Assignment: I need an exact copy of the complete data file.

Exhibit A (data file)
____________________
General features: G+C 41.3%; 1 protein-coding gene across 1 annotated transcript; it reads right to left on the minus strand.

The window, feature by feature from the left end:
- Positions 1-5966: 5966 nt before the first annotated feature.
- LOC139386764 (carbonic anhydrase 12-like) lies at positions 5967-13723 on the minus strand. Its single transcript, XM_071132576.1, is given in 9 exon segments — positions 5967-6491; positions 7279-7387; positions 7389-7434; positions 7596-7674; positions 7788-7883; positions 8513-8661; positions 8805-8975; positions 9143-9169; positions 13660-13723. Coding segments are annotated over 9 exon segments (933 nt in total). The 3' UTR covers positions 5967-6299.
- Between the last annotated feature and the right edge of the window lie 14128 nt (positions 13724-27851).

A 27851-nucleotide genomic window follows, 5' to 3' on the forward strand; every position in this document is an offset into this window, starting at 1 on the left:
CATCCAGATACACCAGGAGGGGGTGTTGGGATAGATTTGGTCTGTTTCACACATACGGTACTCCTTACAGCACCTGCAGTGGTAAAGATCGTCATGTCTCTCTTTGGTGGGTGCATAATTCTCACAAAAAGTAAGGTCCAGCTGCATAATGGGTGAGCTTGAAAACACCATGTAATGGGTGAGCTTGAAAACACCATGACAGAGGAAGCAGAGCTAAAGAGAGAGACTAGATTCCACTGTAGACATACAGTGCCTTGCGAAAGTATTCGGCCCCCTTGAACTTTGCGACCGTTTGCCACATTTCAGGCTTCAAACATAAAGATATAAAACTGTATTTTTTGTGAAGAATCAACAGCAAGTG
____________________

General features: G+C 41.3%; 1 protein-coding gene across 1 annotated transcript; it reads right to left on the minus strand.

The window, feature by feature from the left end:
- Positions 1-5966: 5966 nt before the first annotated feature.
- LOC139386764 (carbonic anhydrase 12-like) lies at positions 5967-13723 on the minus strand. Its single transcript, XM_071132576.1, is given in 9 exon segments — positions 5967-6491; positions 7279-7387; positions 7389-7434; positions 7596-7674; positions 7788-7883; positions 8513-8661; positions 8805-8975; positions 9143-9169; positions 13660-13723. Coding segments are annotated over 9 exon segments (933 nt in total). The 3' UTR covers positions 5967-6299.
- Between the last annotated feature and the right edge of the window lie 14128 nt (positions 13724-27851).

A 27851-nucleotide genomic window follows, 5' to 3' on the forward strand; every position in this document is an offset into this window, starting at 1 on the left:
CATCCAGATACACCAGGAGGGGGTGTTGGGATAGATTTGGTCTGTTTCACACATACGGTACTCCTTACAGCACCTGCAGTGGTAAAGATCGTCATGTCTCTCTTTGGTGGGTGCATAATTCTCACAAAAAGTAAGGTCCAGCTGCATAATGGGTGAGCTTGAAAACACCATGTAATGGGTGAGCTTGAAAACACCATGACAGAGGAAGCAGAGCTAAAGAGAGAGACTAGATTCCACTGTAGACATACAGTGCCTTGCGAAAGTATTCGGCCCCCTTGAACTTTGCGACCGTTTGCCACATTTCAGGCTTCAAACATAAAGATATAAAACTGTATTTTTTGTGAAGAATCAACAGCAAGTG